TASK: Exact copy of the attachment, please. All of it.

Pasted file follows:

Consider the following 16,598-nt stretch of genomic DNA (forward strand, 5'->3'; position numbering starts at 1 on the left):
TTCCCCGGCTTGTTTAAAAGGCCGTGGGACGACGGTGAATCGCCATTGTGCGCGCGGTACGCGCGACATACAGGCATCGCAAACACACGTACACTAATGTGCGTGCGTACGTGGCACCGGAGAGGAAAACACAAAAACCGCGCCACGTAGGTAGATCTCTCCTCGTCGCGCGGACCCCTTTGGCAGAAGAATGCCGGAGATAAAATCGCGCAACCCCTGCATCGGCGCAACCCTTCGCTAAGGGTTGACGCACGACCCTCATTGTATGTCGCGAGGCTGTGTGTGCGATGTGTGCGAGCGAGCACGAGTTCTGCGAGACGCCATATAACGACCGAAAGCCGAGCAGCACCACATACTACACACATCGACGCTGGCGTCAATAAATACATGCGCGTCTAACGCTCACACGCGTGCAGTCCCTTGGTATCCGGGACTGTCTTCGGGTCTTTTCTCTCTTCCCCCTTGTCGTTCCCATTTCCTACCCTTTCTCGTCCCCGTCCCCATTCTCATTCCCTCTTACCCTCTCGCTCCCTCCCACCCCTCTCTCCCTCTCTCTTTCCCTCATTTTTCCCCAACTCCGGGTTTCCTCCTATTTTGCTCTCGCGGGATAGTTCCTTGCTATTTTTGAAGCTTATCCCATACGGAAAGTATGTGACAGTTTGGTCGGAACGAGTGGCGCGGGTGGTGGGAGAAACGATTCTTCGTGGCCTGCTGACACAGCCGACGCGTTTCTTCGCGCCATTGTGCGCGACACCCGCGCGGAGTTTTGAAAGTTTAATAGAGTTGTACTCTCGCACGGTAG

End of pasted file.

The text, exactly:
Consider the following 16,598-nt stretch of genomic DNA (forward strand, 5'->3'; position numbering starts at 1 on the left):
TTCCCCGGCTTGTTTAAAAGGCCGTGGGACGACGGTGAATCGCCATTGTGCGCGCGGTACGCGCGACATACAGGCATCGCAAACACACGTACACTAATGTGCGTGCGTACGTGGCACCGGAGAGGAAAACACAAAAACCGCGCCACGTAGGTAGATCTCTCCTCGTCGCGCGGACCCCTTTGGCAGAAGAATGCCGGAGATAAAATCGCGCAACCCCTGCATCGGCGCAACCCTTCGCTAAGGGTTGACGCACGACCCTCATTGTATGTCGCGAGGCTGTGTGTGCGATGTGTGCGAGCGAGCACGAGTTCTGCGAGACGCCATATAACGACCGAAAGCCGAGCAGCACCACATACTACACACATCGACGCTGGCGTCAATAAATACATGCGCGTCTAACGCTCACACGCGTGCAGTCCCTTGGTATCCGGGACTGTCTTCGGGTCTTTTCTCTCTTCCCCCTTGTCGTTCCCATTTCCTACCCTTTCTCGTCCCCGTCCCCATTCTCATTCCCTCTTACCCTCTCGCTCCCTCCCACCCCTCTCTCCCTCTCTCTTTCCCTCATTTTTCCCCAACTCCGGGTTTCCTCCTATTTTGCTCTCGCGGGATAGTTCCTTGCTATTTTTGAAGCTTATCCCATACGGAAAGTATGTGACAGTTTGGTCGGAACGAGTGGCGCGGGTGGTGGGAGAAACGATTCTTCGTGGCCTGCTGACACAGCCGACGCGTTTCTTCGCGCCATTGTGCGCGACACCCGCGCGGAGTTTTGAAAGTTTAATAGAGTTGTACTCTCGCACGGTAG